I am starting a petition to rename my local children’s museum The Land of Shitty Moms.
A snit between me and some lousy parent nearly came to fisticuffs today.
She may have been pregnant or just a regular at World of Beer. Either way, I know I would’ve won.
Yeah, she made me that mad.
The first problem: It’s the week where admission is free with your public library card. Apparently people who enjoy free books also believe in a style of parenting that fosters stealing, hitting and general mayhem.
There wasn’t a single toy my children played with that wasn’t snatched from their hands within seconds.
There wasn’t a span of 5 minutes where they weren’t shoved out of their position in a line.
Their requests for a turn with something, no matter how polite, were met with a child holding onto the coveted item with a death grip, flashing an evil grin that would’ve earned them a role in a teen vampire flick.
But, no single instance of crappy kid-dom got my dander up like the following:
My kids were playing with giant soft blocks.
They are numbered, intended to be used to create an arch.
My kids are bringing me each number in order to stack them up.
As soon as we got three blocks high, some string-bean with a maniacal Joker grin would rush them like she was part of the defensive line.
She did it once and I waited patiently for the demon seed’s mother to intervene.
The second time, I said, “No, honey we’re trying to build a tower for an arch.”
The third time, I am looking around like, “Where the f*&k is your parent?”
Now, I’m not a complete asshole.
The first time some kid tries to bulldoze mine or treat them like straight poop, I take a deep breath and assume the parent was busy sneezing or wrangling a second child.
But, when it happens over and over, I am damn sure gonna tell your kid to back the f&*k off. (Obviously, in the gentlest way possible.)
Now, this kid’s mom turned out to be just feet away, watching and doing nothing. (In other words, totally approving of her little shit’s behavior.)
In fact, a few seconds later I overheard her say to her tiny psychopath, “They can’t tell you not to play. The kids’ mom is right there. You go ahead and do what you want.”
‘Do what you want?’
Well, therein lies the problem.
Your kid can’t do what she wants. What she wants is to destroy something other kids were playing with. (In the way it was intended to be played with.)
Next, she’s going to “do what she wants” and smother your newborn to death. But, ‘Go ahead honey! Express yourself.’
Now, as for what I want to do when I hear something like this? Well, it could be misconstrued as a published threat against a potentially pregnant woman.
Now, let me be clear, I do not hold similar grudges against other parents of toy-snatching underage assholes.
There were plenty of babies who grabbed a toy from my kids and I simply smiled and gave the “friendly shrug” to their moms.
If your kid is so little, his main objective is to deep throat that phallic fake fruit or use a felt piece of lettuce to wipe away the evidence of a cold accumulating under his nose, no apology needed.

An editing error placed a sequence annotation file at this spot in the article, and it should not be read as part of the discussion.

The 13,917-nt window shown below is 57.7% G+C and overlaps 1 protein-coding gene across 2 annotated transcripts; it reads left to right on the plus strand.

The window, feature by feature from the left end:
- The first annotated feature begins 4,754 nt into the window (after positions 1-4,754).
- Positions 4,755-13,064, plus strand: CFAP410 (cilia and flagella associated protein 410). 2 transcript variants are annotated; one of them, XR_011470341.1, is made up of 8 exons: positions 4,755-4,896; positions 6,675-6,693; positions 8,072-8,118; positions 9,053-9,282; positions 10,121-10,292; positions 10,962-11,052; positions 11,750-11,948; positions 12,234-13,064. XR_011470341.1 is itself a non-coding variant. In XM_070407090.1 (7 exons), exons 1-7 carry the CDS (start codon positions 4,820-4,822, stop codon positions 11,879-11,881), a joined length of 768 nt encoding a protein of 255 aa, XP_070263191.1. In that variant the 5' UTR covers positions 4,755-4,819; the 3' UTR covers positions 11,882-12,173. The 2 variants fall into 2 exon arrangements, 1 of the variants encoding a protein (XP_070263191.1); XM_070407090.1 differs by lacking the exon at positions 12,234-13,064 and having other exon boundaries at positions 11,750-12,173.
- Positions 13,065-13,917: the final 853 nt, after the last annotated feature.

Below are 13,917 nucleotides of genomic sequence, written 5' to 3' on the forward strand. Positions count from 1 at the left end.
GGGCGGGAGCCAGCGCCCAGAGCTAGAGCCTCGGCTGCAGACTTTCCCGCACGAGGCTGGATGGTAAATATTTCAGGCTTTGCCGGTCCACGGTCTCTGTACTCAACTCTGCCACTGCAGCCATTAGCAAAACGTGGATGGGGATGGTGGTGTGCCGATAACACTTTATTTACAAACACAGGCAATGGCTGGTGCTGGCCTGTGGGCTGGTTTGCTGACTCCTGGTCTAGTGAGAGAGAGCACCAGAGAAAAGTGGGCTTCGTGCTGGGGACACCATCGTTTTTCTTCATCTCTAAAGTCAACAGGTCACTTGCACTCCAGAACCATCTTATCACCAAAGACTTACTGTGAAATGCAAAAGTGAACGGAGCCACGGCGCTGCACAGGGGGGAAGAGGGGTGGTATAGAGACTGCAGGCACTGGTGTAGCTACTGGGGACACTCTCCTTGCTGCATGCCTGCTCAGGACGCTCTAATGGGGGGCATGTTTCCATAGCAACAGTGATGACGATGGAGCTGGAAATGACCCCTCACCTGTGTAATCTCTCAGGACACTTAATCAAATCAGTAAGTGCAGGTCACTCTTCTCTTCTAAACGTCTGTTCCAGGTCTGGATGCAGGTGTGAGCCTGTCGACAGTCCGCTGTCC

(Yes, I noticed your son, the one with the gooey drainage traveling like a slow-motion river from nose to mouth and was offended. You took your sick kid to a freakin’ packed children’s museum during free week. Thanks a bunch! But, still… you’re not the mom I’m pissed at.)
As a parent, my job is to watch my child’s every move.
I have to make sure no pervert sneaks them off to a public restroom.
I have to make sure no mentally ill woman who miscarried 3 years ago tries to snatch my kid and pawn them off as her own.
But, mostly my job is to make sure my kids don’t act like dicks to yours. I do a damn good job.
All I ask is that you do the same, because if you don’t, I will take over the role.
Several times today I told a small child that wasn’t my own, “You need to take turns.” “You need to ask for a turn.” “You need to wait in line.”
My head was so hot today, all those moms are just lucky I didn’t throw a “f*&Kwad” at the end of those sentences.
Another brief example:
I was at a free music show event for kids at my local library the other day.
A herd of cackling moms sat in the back and talked the WHOLE time. (Great example ladies!)
Meanwhile, the poor guy performing had to yell at one of their kids over and over to sit down.
At one point, the kid pretty much slapped the guy in the face.
The kid’s mom was still laughing away at whatever-the-f&*k with her pals.
Yeah, you weren’t facing some dire circumstances and were looking for a shoulder to cry on and momentarily lost track of your son in a small room during a public performance.
Well, maybe your kid has special needs.
Wait… in which case, you REALLY should’ve been watching him to make sure he didn’t ruin an entire event for a few dozen kids and physically assault the musician.
Here’s what I’ve realized since deciding to make my full-time job raising two children:
I’ve done a darn good job with limited time for the first few years of their lives and a whole lot of other parents are failing miserably with loads of time and they don’t give a crap.
Welcome to life as a stay at home mom.
Welcome to the Land of Shitty Moms.
I was swallowed by a career and just survived getting shit back out.
I think it’s safe to say most of us aspired to be something great at some point in our lives.
Career day in elementary school wasn’t a gathering of kids with big dreams of someday being underpaid, under-appreciated, mid-level employees facing brutal criticism and daily disappointment.
Upon graduating from high school, I thought I was making an incredibly sensible decision in abandoning the pipe dreams of being an actress to get a degree in Telecommunications.
I had a healthy grasp of reality when I graduated from college.
Shit, I didn’t even walk.